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Career Skills and Entrepreneurship Training for Artists

Results of the 2015 SNAAP Survey Module

November 22, 201722 November 2017

Situation of artists / Dance / Multidisciplinary arts

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This report, based on responses from 26,200 alumni of arts programs in 43 American institutions, provides “insights into the current state of career skills and entrepreneurship education in arts schools”. The author argues that “building strong business and entrepreneurial skills will prepare [arts] students for a career in a job market that increasingly rewards entrepreneurship”.

Overall, 80% of “respondents reported that at some point in their career they had been self-employed, had been hired as an independent contractor, or had worked on a freelance basis”.

The report highlights findings of “an entrepreneurial skills gap wherein 71% of arts alumni indicated entrepreneurial skills were ‘very’ or ‘somewhat important’ to their profession or work life but only 26% of alumni reported their institution helped them develop entrepreneurial skills ‘some’ or ‘very much’.” However, there does appear to be an increase over time in the proportion of arts programs emphasizing entrepreneurial skills such as “generating new ideas or brainstorming”, “taking risks in coursework without fear of penalty”, “evaluating multiple approaches to a problem”, and “inventing new methods to arrive at unconventional solutions”.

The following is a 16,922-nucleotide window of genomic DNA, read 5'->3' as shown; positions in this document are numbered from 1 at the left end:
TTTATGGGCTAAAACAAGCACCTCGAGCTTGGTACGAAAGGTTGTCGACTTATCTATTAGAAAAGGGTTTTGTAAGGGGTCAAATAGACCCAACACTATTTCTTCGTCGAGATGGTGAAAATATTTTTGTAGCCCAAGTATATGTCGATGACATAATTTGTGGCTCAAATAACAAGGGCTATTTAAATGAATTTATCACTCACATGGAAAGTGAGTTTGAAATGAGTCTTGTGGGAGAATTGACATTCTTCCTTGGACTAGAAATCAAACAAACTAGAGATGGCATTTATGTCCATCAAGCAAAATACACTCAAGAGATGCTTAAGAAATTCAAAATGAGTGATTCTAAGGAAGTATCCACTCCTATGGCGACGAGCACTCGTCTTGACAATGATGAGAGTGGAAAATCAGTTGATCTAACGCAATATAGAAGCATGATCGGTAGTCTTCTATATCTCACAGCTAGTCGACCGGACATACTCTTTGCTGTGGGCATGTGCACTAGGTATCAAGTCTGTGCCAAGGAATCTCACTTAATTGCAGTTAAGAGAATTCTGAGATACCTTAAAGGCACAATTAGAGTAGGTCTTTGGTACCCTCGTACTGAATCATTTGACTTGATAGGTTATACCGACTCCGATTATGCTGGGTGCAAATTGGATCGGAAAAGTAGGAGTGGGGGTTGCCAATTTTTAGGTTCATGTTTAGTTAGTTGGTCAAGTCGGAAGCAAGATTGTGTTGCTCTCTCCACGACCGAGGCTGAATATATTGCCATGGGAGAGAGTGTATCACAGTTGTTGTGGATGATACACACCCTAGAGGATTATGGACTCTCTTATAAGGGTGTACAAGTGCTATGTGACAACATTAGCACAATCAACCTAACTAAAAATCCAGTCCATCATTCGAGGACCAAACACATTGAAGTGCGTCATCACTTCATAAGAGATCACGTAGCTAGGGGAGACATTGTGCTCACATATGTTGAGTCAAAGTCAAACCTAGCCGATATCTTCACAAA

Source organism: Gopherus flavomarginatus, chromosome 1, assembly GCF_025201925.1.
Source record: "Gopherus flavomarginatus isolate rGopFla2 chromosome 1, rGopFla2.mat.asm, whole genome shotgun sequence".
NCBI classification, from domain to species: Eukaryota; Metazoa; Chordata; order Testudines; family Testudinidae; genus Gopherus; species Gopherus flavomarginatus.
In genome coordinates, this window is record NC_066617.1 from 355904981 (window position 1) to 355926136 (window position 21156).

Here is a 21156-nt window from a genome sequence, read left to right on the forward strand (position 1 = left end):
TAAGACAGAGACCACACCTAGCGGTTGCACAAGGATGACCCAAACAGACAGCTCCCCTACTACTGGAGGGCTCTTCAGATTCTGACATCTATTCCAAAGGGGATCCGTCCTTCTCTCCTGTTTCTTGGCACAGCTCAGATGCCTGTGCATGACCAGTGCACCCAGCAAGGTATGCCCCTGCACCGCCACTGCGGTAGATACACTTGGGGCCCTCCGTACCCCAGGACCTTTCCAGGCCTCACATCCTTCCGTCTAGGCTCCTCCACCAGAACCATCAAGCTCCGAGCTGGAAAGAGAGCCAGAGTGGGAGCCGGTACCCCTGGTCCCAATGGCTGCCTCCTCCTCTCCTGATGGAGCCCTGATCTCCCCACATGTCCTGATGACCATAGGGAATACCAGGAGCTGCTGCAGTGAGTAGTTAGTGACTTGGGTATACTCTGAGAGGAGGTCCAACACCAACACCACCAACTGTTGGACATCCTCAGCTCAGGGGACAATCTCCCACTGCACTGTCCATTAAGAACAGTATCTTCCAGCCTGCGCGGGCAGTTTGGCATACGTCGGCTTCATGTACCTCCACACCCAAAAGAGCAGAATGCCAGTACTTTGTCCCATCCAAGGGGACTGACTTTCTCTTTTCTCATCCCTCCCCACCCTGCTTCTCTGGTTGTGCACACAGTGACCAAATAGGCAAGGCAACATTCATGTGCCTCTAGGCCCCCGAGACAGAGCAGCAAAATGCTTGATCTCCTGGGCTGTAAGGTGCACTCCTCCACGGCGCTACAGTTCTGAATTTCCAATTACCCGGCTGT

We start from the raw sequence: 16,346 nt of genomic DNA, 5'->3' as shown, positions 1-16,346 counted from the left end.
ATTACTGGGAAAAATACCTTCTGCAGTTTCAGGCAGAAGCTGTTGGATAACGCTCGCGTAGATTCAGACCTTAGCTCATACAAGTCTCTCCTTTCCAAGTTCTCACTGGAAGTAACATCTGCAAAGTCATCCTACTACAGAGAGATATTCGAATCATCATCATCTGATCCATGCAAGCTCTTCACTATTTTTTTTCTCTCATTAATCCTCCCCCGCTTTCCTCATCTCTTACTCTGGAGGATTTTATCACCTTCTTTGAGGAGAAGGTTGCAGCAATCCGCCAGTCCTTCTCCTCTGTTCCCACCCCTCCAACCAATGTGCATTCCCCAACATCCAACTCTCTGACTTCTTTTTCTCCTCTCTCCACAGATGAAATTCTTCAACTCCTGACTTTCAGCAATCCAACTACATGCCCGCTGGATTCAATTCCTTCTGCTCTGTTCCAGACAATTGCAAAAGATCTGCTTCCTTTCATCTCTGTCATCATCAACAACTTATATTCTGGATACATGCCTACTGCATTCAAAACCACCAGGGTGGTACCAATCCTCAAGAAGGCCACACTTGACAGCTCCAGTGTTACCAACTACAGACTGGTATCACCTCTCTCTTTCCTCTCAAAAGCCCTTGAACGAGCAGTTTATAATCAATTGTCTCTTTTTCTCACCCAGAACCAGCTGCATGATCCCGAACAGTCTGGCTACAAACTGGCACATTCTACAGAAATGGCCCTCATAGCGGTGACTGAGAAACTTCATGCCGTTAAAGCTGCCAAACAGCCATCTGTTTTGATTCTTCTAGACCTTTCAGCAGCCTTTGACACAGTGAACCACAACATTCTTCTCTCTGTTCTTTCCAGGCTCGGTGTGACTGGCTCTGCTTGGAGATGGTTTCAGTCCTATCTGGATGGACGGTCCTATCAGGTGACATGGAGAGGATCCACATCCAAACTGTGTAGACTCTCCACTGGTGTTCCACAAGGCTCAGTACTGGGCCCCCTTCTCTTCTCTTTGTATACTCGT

Reflecting back, over 80% of alumni indicated that, upon graduation, they were confident in their ability to “be resilient”, “adapt”, and “recognize opportunities to advance [their] ideas or career”. However, only 53% agreed that they were confident in their ability to “financially manage [their] career”.

Other educational gaps include “more knowledge of career-related skills”, such as marketing and promoting their work and talents, developing three- to five-year strategic plans to realize their goals, managing finances, monitoring legal and tax issues, and communicating through and about their art. Similarly, “many alumni reported they were not exposed to a broad view of careers in and outside the arts”. On the other hand, most respondents “were exposed to a broad network of artists, leaders, and scholars in their field”.

The full report explores the findings in much greater depth, with breakdowns by gender, racial / ethnic group, type of school, and area of major within the arts.

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